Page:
Rounding out the CB group is undrafted rookie Malcolm Butler, a longshot to make the team who proved himself with a strong training camp and pre-season. While his contributions should be minimal through much of this season, down the stretch and into next year he is name to watch.
So much for the cornerbacks; what about those guys behind them?
Last year, defensive captain and perennial Pro-Bowler Devin McCourty made the fulltime switch to Safety, after being drafted and playing his first three seasons as the #1 Cornerback. A move of necessity for the team at the time, McCourty’s versatility is a central characteristic of Belichick’s defense and a reflection of the development of the passing game over the past decade.
For the less avid fan or the diehard among us that simply don’t know, the difference between the Free Safety and the Strong Safety is basically this: the Strong Safety lines up to the Strong side of the offensive formation, has a bigger role in run defense and is a bruiser. Rodney Harrison was prototypical example of a SS, and the best at the position to put on a Patriots uniform. They are big, tough, hard-hitting MF’s and an important piece of an aggressive defense. The Free Safety is more responsible, in a relative way, for coverage, for aiding the Cornerbacks over the middle of the field and for finding the ball and disrupting the play. But in Belichick’s defense versatility reigns supreme, lessening these role distinctions and valuing cornerbacks that show promise at either or both Safety position.
This year’s starting Strong Safety is a familiar name as Patrick Chung returns to the team after an unsuccessful year in Philly re-joining his college coach Chip Kelly. Chung had a brilliant breakout year in 2010, started the next season strong, and then found himself derailed by injuries. After making a less than positive impression with the Eagles, Chung was cut after just one year of a three-year deal. With the release and retirement of Steven Gregory, the Patriots re-signed Chung in April with no certainty he would start or even make the team. Over the course of the pre-season and the first two games, though, Chung has earned his keep with 5 tackles and 2 kick returns (averaging 25 yds each) in the MIA and MIN games. Will his second tour as a Patriot see a matured, refined Chung?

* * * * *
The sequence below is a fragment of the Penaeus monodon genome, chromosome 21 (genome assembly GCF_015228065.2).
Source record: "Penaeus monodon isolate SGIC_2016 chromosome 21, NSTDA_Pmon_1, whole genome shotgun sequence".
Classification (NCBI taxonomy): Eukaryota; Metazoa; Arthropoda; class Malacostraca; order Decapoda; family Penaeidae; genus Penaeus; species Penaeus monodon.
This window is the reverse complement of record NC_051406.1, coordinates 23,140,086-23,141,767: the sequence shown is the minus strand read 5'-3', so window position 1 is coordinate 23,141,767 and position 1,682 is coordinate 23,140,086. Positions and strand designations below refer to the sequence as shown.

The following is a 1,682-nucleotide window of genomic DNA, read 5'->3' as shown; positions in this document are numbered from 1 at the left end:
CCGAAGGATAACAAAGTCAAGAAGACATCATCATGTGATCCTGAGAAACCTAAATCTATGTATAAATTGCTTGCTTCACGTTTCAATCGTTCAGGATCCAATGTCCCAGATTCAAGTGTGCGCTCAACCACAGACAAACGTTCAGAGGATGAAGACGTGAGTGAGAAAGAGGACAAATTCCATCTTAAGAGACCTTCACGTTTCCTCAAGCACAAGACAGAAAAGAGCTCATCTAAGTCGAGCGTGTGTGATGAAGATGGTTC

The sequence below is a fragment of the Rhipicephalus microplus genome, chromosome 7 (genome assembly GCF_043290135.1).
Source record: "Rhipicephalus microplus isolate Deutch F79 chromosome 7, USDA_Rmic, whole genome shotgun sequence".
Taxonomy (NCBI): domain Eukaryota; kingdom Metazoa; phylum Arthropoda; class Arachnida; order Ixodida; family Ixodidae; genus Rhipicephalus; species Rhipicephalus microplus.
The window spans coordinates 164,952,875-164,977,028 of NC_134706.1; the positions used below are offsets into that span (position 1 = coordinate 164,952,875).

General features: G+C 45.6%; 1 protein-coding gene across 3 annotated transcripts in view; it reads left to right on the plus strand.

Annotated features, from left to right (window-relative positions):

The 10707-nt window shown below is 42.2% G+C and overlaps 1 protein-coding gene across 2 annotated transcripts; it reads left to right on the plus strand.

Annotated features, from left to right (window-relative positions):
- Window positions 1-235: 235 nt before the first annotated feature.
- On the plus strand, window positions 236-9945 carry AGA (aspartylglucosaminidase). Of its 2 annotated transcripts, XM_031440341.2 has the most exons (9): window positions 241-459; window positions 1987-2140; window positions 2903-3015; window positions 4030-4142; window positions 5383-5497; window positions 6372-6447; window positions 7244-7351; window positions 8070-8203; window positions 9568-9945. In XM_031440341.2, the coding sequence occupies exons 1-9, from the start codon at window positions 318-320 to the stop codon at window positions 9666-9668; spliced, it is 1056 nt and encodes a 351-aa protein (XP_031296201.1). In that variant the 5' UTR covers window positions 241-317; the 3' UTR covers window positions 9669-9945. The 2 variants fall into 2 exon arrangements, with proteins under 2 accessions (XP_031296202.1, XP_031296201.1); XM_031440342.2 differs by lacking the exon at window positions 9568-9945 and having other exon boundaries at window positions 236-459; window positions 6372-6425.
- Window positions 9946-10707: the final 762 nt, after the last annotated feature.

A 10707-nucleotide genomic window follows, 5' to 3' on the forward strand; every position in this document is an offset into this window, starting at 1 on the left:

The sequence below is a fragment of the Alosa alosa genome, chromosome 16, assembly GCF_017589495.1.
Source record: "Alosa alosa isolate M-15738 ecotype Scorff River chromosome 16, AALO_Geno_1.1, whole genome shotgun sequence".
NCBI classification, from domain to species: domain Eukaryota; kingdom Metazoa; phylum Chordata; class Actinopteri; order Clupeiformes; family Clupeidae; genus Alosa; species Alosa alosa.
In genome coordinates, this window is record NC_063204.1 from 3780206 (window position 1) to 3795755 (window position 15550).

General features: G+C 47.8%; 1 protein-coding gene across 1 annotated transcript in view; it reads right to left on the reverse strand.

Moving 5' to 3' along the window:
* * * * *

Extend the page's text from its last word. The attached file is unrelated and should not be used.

Behind Chung and McCourty there are two names to keep an eye on, Duron Harmon and Tavon Wilson. Harmon, another Rutgers alum and the Pats’ 2013 3rd-rd pick, was a pre-season favorite of many to win the starting SS job. With the Patriots likely to use a rotation at both secondary positions and questions about Chung’s overall durability, it’s likely Harmon will have a role to play at Safety, though it still remains unclear what that might be. In the season opener against Miami, Harmon played only four snaps at SS, compared to 42 for Chung and 22 for Tavon Wilson. Wilson, meanwhile, is looking to move past an underwhelming 2013 season and reclaim some of the fire of his rookie season as the Pats 2nd-rd pick of the 2012 draft.
The Patriots defensive backfield is a talented, home-grown group allowing Belichick to craft the defense over time and as he sees fit. Each member is valued for his versatility and it will be interesting to see which CB finds a greater role at Safety, be it SS or FS. This is a group of young experience with growing chemistry and the question mark here is not how they will find success, as it is with the RB’s and WR’s, but just how high their potential may be.